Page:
Embryonic sympathoblasts transiently express TrkB in vivo and proliferate in response to brain-derived neurotrophic factor in vitro
© Straub et al; licensee BioMed Central Ltd. 2007
Received: 03 October 2006
Accepted: 19 February 2007
Published: 19 February 2007
Nerve growth factor and neurotrophin-3 are involved in the development of sympathetic neurons; however, whether brain derived neurotrophic factor also plays a role is not known. The purpose of this study was to determine whether BDNF and its receptor, TrkB, are expressed during the development of paravertebral sympathetic ganglia in vivo and to determine the effect of BDNF in vitro.
As neural crest cells coalesce to form sympathetic ganglia, TrkB-positive cells are seen in both chicken and mouse embryos. In chicken embryos, TrkB-expressing cells first appear at Hamburger-Hamilton Stage (St) 27 and they co-express HNK-1, confirming that they are migrating neural crest cells. The TrkB-positive cells lack neural markers at this stage; however, they migrate with other neurally differentiating cells that are TrkA and TrkC-positive. By St. 29/30, TrkB-positive cells begin to express the neural specific markers Hu C/D and Islet-1; eventually, all TrkB positive cells commence neural differentiation. By St. 34, TrkB and TrkC staining are lost. BDNF transcript expression parallels that of TrkB. In the mouse, TrkB-positive cells surround newly formed sympathetic ganglia and a small number of TrkB positive cells that co-express tyrosine hydroxylase are seen within ganglia between E13.5-15. In cell culture, many cells from St. 29–30 chicken lumbar sympathetic ganglia express neural markers and are dividing, indicating that they are sympathoblasts. Sympathoblasts and neurons require both nerve growth factor and neurotrophin-3 for survival. BDNF increases the number of cells expressing neural markers in culture by increasing number of cells that incorporate bromodeoxyuridine. In contrast, most TrkB-positive sympathetic cells in vivo are not actively proliferating between E6–E8.
Developing paravertebral sympathetic ganglia in avian and murine embryos contain a subpopulation of sympathoblasts that transiently express TrkB and ultimately commence neuronal differentiation. These TrkB expressing sympathoblasts are not actively dividing in vivo; yet, when placed in vitro, will divide in response to BDNF. This suggests that the availability of BDNF in vivo fails to reach a threshold necessary to induce proliferation. We suggest that excess TrkB stimulation of sympathoblasts in vivo may lead to the genesis of neuroblastoma.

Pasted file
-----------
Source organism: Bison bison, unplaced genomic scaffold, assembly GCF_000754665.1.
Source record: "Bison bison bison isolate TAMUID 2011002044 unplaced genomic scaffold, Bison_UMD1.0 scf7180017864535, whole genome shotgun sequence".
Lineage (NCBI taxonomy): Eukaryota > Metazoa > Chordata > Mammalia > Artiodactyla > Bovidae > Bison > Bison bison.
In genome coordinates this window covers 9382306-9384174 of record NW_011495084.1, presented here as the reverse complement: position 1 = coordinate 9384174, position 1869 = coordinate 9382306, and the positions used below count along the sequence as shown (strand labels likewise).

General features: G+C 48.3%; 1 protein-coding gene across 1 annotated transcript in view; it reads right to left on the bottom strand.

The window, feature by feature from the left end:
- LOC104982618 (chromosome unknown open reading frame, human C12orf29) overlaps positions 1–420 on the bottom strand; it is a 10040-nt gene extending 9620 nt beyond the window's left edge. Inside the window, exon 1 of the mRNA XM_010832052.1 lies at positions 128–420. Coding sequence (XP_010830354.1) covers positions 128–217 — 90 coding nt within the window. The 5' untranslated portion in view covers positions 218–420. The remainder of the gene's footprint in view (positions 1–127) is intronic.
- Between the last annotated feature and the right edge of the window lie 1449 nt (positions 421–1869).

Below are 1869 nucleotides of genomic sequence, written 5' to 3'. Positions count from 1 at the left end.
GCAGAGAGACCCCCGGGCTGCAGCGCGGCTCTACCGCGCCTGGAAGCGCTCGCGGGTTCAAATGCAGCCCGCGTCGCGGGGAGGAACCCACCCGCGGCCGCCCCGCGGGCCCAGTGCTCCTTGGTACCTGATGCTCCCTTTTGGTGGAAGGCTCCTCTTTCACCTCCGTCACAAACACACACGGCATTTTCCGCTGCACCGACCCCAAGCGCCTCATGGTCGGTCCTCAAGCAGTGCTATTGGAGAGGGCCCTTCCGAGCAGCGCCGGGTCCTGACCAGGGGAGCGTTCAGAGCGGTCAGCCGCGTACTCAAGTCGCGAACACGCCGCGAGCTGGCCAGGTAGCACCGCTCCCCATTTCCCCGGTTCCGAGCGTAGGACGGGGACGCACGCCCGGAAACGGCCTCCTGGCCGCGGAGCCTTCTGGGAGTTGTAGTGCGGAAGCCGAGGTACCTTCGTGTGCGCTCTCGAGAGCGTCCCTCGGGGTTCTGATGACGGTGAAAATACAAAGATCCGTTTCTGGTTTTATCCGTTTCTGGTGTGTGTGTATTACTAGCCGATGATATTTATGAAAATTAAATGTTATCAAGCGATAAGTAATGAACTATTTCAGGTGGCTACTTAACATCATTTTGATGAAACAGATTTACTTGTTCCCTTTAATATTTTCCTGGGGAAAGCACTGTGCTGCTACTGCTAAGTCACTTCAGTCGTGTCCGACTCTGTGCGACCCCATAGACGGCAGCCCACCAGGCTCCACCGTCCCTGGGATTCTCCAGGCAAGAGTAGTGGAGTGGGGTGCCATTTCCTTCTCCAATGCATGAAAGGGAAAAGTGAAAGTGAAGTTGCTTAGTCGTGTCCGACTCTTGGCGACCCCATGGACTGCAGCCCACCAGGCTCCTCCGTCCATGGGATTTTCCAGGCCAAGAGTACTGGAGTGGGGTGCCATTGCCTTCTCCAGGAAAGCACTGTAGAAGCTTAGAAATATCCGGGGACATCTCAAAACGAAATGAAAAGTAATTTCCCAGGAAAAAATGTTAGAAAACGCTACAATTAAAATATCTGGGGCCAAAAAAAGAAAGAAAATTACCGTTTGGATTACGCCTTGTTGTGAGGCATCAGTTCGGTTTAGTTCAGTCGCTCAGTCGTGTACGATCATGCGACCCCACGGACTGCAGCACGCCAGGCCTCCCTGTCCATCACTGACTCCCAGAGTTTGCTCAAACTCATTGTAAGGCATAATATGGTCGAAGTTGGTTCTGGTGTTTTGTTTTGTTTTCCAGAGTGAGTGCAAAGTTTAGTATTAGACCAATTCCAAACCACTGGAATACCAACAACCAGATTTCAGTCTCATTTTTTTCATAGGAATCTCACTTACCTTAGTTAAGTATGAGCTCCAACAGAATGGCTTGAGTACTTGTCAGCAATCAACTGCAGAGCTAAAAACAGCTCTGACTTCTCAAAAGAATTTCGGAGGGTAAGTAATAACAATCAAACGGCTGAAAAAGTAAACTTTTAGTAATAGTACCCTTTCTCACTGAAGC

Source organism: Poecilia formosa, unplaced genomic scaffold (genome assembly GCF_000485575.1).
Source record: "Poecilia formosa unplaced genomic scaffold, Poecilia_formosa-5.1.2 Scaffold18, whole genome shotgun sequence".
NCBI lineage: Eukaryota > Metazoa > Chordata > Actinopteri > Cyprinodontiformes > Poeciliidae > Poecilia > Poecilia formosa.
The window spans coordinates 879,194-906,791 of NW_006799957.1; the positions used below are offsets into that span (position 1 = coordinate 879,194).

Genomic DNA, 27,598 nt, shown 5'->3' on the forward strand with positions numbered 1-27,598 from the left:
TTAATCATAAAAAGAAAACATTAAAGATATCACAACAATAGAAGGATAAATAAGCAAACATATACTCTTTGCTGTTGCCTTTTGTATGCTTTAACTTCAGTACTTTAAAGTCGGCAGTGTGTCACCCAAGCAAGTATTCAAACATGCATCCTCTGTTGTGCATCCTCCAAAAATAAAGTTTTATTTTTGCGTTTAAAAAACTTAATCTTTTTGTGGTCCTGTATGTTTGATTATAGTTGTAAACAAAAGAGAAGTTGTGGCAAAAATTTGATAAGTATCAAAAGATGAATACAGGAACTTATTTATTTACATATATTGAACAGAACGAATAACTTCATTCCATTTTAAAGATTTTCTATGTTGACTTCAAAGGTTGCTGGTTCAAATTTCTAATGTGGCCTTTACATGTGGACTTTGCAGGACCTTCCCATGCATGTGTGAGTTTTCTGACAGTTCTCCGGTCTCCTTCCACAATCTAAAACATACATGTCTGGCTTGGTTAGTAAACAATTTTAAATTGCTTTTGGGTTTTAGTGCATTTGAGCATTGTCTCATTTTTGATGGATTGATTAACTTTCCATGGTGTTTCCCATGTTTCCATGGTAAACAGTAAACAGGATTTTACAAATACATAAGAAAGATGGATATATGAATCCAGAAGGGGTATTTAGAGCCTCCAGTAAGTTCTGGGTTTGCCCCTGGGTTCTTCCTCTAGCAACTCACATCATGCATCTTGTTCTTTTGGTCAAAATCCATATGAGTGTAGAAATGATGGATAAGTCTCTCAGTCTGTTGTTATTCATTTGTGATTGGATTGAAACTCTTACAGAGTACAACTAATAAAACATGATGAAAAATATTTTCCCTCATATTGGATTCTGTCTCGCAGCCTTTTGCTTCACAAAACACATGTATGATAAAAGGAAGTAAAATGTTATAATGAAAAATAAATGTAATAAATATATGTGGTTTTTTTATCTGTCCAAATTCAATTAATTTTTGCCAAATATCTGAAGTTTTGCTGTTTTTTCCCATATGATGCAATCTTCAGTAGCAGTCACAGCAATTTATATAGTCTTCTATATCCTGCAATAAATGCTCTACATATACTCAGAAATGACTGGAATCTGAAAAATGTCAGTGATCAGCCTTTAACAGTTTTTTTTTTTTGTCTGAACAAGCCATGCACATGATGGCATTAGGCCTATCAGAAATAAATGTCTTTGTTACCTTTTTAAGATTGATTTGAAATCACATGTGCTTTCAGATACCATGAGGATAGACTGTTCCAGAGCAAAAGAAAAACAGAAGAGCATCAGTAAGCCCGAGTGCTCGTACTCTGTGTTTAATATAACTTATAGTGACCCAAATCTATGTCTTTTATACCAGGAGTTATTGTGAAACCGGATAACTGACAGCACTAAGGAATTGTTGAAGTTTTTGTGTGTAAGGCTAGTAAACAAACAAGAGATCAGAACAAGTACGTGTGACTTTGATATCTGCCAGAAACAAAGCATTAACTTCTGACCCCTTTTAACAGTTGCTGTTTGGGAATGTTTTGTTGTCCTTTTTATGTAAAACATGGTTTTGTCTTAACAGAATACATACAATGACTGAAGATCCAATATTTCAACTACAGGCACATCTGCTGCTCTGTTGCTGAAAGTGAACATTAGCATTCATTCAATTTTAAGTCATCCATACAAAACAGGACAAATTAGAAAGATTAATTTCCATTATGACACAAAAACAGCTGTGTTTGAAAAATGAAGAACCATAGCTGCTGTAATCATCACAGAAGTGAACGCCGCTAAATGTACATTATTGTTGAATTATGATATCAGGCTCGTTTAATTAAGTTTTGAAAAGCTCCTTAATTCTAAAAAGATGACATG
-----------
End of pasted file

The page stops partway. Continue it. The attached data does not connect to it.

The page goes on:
Neural crest cells destined to become paravertebral sympathetic neurons proliferate and differentiate during migration and gangliogenesis. In chicken embryos, migrating neural crest cells express catecholamines at Hamburger/Hamilton Stage (St.) 19, and these cells form the primary sympathetic chain dorsolateral to the aorta at St. 22 (E3.5) . Between St. 23 (E4) and St. 28 (E6), these cells disperse and undergo a secondary migration to form the paravertebral sympathetic chain that resides ventral to the spinal cord and dorsal root ganglion . After ganglia coalesce, sympathoblasts express markers of neuronal differentiation, such as Q211 and tyrosine hydroxylase (TH), at a time when they also incorporate [3H]-thymidine . Time lapse photography has shown that cultured E15.5–E16.5 sympathetic neurons from rat embryos extend axons while they divide [3–5]. Although proliferation appears to be an important process to expand the sympathetic neuron population during differentiation, the mechanisms that guide sympathoblast proliferation have not been identified.
The development of sympathetic neurons is guided by neurotrophins. Neurotrophin-3 (NT-3) binds to its receptor, TrkC, to promote the survival of cultured sympathoblasts from early lumbar paravertebral ganglia . Nerve growth factor (NGF) signals through its receptor, TrkA, to promote the survival of sympathetic neurons upon target innervation . There are severe sympathetic defects in the superior cervical ganglion of individual NT-3 and NGF knockout mice [8–10]. Furthermore, there is no additional cell death in the superior cervical ganglion of NT-3 and NGF double knockout mouse embryos, suggesting that all of the neurons are dependent on both neurotrophins for survival . There is also an increase in sympathetic neuron cell death in TrkA knockout mice . However, in TrkB and BDNF knockout mice, there is no apparent phenotype in the superior cervical ganglion, and there is little evidence that TrkB or BDNF is expressed in sympathetic ganglia. Thus, it is generally thought that TrkB and BDNF have little or no roles in guiding the development of sympathetic neurons.
In addition to their developmental functions, neurotrophin receptors regulate cell behavior in neuroblastoma, a tumor found in sympathetic ganglia and adrenal medulla. Tumors that express TrkA often spontaneously regress, while those that express TrkB and its ligand, brain-derived neurotrophic factor (BDNF), grow aggressively, are invasive, and fail to respond to chemotherapeutic agents . The presence of TrkA in neuroblastoma tumors is consistent with its expression in developing sympathetic neurons, and suggests that regressive neuroblastoma tumors arise from early sympathetic neurons that express TrkA. The function of TrkB in early sympathetic development is unknown, which makes understanding the etiology of aggressive neuroblastoma tumors difficult. Based on its function in neuroblastoma tumors, we hypothesize that BDNF and TrkB expression in differentiating sympathoblasts is responsible for expanding the neuronal population through proliferation.